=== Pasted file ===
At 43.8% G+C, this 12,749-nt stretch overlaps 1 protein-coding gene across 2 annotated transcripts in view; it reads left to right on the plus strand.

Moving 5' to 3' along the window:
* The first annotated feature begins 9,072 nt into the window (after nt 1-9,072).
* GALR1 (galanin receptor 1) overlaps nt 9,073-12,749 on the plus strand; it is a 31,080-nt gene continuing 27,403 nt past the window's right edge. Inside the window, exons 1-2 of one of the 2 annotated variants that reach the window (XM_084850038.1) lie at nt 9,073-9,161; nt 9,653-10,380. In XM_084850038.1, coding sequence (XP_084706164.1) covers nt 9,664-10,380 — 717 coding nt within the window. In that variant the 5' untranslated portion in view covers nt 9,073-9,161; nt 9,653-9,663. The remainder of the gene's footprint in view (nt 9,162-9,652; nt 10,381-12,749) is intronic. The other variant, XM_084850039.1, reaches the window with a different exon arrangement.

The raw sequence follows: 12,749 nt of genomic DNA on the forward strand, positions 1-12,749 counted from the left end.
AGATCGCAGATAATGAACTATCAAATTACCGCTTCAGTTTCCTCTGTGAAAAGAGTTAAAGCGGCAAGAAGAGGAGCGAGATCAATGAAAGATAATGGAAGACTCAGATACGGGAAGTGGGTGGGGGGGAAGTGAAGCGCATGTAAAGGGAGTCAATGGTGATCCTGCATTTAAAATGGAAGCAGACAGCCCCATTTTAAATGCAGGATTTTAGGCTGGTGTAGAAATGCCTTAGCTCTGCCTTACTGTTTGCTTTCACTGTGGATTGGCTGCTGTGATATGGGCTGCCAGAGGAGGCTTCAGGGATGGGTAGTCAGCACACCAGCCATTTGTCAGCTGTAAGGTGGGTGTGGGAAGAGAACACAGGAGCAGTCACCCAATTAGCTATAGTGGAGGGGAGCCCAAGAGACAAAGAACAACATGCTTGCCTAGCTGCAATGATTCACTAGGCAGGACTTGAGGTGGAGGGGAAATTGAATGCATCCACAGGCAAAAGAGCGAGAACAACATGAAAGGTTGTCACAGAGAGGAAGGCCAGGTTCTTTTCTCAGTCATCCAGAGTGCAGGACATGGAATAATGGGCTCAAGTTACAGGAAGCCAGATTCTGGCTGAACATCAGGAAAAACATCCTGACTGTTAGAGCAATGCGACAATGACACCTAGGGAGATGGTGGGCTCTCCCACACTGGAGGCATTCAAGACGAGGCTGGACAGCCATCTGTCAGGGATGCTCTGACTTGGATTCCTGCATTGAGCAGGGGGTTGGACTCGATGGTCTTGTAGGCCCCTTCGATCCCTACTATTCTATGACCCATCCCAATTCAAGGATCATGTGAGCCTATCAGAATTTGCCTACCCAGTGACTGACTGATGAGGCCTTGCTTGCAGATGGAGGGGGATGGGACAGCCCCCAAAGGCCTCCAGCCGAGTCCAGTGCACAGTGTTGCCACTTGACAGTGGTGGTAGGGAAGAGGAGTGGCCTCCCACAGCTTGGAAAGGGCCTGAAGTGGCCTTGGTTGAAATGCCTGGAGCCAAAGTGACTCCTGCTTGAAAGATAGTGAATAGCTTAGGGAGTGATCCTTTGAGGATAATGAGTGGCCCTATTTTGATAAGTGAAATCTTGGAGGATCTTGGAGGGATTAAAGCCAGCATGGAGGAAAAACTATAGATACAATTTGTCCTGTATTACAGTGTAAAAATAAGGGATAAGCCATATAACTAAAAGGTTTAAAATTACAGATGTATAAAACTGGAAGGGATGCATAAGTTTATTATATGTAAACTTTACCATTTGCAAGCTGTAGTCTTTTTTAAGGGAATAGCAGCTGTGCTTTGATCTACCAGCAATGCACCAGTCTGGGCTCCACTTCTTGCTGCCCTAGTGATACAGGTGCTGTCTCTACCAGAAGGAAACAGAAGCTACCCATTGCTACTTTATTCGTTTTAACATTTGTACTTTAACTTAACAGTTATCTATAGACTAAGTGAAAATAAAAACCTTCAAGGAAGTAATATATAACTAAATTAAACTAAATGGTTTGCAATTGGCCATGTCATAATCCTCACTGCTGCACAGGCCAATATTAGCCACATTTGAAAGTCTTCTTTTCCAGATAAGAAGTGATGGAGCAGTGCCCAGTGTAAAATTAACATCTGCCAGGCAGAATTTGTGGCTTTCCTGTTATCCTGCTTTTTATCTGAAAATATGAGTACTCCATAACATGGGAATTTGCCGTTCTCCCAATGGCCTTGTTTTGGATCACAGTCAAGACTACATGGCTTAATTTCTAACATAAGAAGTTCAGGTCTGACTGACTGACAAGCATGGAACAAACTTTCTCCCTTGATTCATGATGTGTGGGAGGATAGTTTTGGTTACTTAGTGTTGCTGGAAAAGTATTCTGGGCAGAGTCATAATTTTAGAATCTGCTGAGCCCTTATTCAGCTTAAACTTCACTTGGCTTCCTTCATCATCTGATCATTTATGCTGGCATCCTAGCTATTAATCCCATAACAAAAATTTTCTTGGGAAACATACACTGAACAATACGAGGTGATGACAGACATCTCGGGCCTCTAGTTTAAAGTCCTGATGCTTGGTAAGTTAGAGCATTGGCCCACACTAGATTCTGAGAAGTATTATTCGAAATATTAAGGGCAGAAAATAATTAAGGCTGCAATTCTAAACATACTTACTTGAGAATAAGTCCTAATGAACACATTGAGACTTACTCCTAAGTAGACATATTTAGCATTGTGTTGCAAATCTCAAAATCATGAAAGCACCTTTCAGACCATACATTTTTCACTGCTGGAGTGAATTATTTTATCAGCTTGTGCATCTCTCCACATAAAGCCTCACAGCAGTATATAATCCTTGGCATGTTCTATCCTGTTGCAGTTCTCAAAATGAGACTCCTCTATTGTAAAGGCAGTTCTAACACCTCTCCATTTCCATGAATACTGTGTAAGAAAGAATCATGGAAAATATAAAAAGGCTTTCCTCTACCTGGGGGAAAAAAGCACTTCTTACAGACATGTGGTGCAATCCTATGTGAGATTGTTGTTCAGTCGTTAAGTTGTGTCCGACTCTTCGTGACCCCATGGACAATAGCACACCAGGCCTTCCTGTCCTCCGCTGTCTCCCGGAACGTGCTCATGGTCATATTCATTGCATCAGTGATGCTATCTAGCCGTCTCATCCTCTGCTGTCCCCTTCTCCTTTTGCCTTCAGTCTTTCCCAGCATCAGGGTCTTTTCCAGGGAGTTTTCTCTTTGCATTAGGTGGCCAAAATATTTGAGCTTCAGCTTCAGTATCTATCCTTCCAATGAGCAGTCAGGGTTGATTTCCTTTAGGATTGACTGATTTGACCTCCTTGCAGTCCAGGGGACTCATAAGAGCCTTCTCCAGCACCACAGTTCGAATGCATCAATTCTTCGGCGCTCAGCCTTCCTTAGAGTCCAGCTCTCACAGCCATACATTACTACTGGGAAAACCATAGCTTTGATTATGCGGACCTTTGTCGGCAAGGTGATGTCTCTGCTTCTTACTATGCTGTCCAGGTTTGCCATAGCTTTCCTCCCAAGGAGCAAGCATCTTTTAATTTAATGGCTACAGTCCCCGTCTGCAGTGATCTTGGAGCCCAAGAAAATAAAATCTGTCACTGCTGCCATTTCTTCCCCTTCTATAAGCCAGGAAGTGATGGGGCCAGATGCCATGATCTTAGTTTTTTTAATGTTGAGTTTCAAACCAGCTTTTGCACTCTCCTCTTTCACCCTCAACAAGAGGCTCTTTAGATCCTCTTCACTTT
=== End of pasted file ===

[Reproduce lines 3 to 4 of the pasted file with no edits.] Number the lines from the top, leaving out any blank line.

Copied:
* The first annotated feature begins 9,072 nt into the window (after nt 1-9,072).
* GALR1 (galanin receptor 1) overlaps nt 9,073-12,749 on the plus strand; it is a 31,080-nt gene continuing 27,403 nt past the window's right edge. Inside the window, exons 1-2 of one of the 2 annotated variants that reach the window (XM_084850038.1) lie at nt 9,073-9,161; nt 9,653-10,380. In XM_084850038.1, coding sequence (XP_084706164.1) covers nt 9,664-10,380 — 717 coding nt within the window. In that variant the 5' untranslated portion in view covers nt 9,073-9,161; nt 9,653-9,663. The remainder of the gene's footprint in view (nt 9,162-9,652; nt 10,381-12,749) is intronic. The other variant, XM_084850039.1, reaches the window with a different exon arrangement.